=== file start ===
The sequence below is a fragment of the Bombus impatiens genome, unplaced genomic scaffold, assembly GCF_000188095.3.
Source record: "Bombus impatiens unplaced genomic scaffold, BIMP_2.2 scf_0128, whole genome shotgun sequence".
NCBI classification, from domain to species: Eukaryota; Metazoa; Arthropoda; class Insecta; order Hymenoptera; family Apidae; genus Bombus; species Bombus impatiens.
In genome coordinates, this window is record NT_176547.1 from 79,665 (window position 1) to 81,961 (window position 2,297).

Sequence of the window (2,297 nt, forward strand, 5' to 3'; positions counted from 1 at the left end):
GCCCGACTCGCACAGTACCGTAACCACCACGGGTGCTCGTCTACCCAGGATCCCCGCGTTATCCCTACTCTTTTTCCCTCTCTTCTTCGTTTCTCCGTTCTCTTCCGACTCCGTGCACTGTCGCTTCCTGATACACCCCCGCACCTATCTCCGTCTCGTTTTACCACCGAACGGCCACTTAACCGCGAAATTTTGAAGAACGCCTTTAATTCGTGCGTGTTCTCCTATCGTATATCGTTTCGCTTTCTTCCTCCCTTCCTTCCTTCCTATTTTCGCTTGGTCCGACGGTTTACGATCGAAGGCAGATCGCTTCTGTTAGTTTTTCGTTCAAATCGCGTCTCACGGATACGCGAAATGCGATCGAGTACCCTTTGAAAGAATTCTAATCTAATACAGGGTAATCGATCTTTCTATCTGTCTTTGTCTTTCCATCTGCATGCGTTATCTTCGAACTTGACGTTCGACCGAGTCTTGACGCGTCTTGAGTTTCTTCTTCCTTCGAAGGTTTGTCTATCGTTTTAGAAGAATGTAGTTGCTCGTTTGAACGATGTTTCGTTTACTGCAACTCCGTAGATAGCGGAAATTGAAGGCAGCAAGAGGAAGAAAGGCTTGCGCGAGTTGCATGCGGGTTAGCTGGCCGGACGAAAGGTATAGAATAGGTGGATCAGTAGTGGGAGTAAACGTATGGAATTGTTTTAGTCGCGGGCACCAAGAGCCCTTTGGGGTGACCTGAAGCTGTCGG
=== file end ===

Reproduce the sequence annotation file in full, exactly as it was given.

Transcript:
The sequence below is a fragment of the Bombus impatiens genome, unplaced genomic scaffold, assembly GCF_000188095.3.
Source record: "Bombus impatiens unplaced genomic scaffold, BIMP_2.2 scf_0128, whole genome shotgun sequence".
NCBI classification, from domain to species: Eukaryota; Metazoa; Arthropoda; class Insecta; order Hymenoptera; family Apidae; genus Bombus; species Bombus impatiens.
In genome coordinates, this window is record NT_176547.1 from 79,665 (window position 1) to 81,961 (window position 2,297).

Sequence of the window (2,297 nt, forward strand, 5' to 3'; positions counted from 1 at the left end):
GCCCGACTCGCACAGTACCGTAACCACCACGGGTGCTCGTCTACCCAGGATCCCCGCGTTATCCCTACTCTTTTTCCCTCTCTTCTTCGTTTCTCCGTTCTCTTCCGACTCCGTGCACTGTCGCTTCCTGATACACCCCCGCACCTATCTCCGTCTCGTTTTACCACCGAACGGCCACTTAACCGCGAAATTTTGAAGAACGCCTTTAATTCGTGCGTGTTCTCCTATCGTATATCGTTTCGCTTTCTTCCTCCCTTCCTTCCTTCCTATTTTCGCTTGGTCCGACGGTTTACGATCGAAGGCAGATCGCTTCTGTTAGTTTTTCGTTCAAATCGCGTCTCACGGATACGCGAAATGCGATCGAGTACCCTTTGAAAGAATTCTAATCTAATACAGGGTAATCGATCTTTCTATCTGTCTTTGTCTTTCCATCTGCATGCGTTATCTTCGAACTTGACGTTCGACCGAGTCTTGACGCGTCTTGAGTTTCTTCTTCCTTCGAAGGTTTGTCTATCGTTTTAGAAGAATGTAGTTGCTCGTTTGAACGATGTTTCGTTTACTGCAACTCCGTAGATAGCGGAAATTGAAGGCAGCAAGAGGAAGAAAGGCTTGCGCGAGTTGCATGCGGGTTAGCTGGCCGGACGAAAGGTATAGAATAGGTGGATCAGTAGTGGGAGTAAACGTATGGAATTGTTTTAGTCGCGGGCACCAAGAGCCCTTTGGGGTGACCTGAAGCTGTCGG